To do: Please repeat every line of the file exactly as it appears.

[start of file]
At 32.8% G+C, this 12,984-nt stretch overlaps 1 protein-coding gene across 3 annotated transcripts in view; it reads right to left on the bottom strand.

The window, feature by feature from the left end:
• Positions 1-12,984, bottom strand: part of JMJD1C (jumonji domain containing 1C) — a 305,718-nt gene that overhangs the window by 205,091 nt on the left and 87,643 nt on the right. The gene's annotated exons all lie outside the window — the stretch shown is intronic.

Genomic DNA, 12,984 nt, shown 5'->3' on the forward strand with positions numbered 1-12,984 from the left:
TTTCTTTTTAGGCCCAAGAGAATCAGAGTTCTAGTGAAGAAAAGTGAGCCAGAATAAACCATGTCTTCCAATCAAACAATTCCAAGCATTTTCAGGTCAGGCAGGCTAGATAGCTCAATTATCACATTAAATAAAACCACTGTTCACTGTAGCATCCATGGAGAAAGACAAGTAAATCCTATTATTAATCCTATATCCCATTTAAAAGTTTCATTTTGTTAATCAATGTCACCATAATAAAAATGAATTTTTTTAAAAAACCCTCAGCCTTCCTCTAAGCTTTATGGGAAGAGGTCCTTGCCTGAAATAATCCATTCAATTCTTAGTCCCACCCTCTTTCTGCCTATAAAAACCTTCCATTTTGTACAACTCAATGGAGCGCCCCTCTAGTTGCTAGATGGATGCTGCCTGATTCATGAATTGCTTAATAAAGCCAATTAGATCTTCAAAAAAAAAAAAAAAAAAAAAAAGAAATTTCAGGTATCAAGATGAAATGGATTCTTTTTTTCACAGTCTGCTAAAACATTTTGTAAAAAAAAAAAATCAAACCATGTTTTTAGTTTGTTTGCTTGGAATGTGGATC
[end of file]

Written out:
At 32.8% G+C, this 12,984-nt stretch overlaps 1 protein-coding gene across 3 annotated transcripts in view; it reads right to left on the bottom strand.

The window, feature by feature from the left end:
• Positions 1-12,984, bottom strand: part of JMJD1C (jumonji domain containing 1C) — a 305,718-nt gene that overhangs the window by 205,091 nt on the left and 87,643 nt on the right. The gene's annotated exons all lie outside the window — the stretch shown is intronic.

Genomic DNA, 12,984 nt, shown 5'->3' on the forward strand with positions numbered 1-12,984 from the left:
TTTCTTTTTAGGCCCAAGAGAATCAGAGTTCTAGTGAAGAAAAGTGAGCCAGAATAAACCATGTCTTCCAATCAAACAATTCCAAGCATTTTCAGGTCAGGCAGGCTAGATAGCTCAATTATCACATTAAATAAAACCACTGTTCACTGTAGCATCCATGGAGAAAGACAAGTAAATCCTATTATTAATCCTATATCCCATTTAAAAGTTTCATTTTGTTAATCAATGTCACCATAATAAAAATGAATTTTTTTAAAAAACCCTCAGCCTTCCTCTAAGCTTTATGGGAAGAGGTCCTTGCCTGAAATAATCCATTCAATTCTTAGTCCCACCCTCTTTCTGCCTATAAAAACCTTCCATTTTGTACAACTCAATGGAGCGCCCCTCTAGTTGCTAGATGGATGCTGCCTGATTCATGAATTGCTTAATAAAGCCAATTAGATCTTCAAAAAAAAAAAAAAAAAAAAAAAGAAATTTCAGGTATCAAGATGAAATGGATTCTTTTTTTCACAGTCTGCTAAAACATTTTGTAAAAAAAAAAAATCAAACCATGTTTTTAGTTTGTTTGCTTGGAATGTGGATC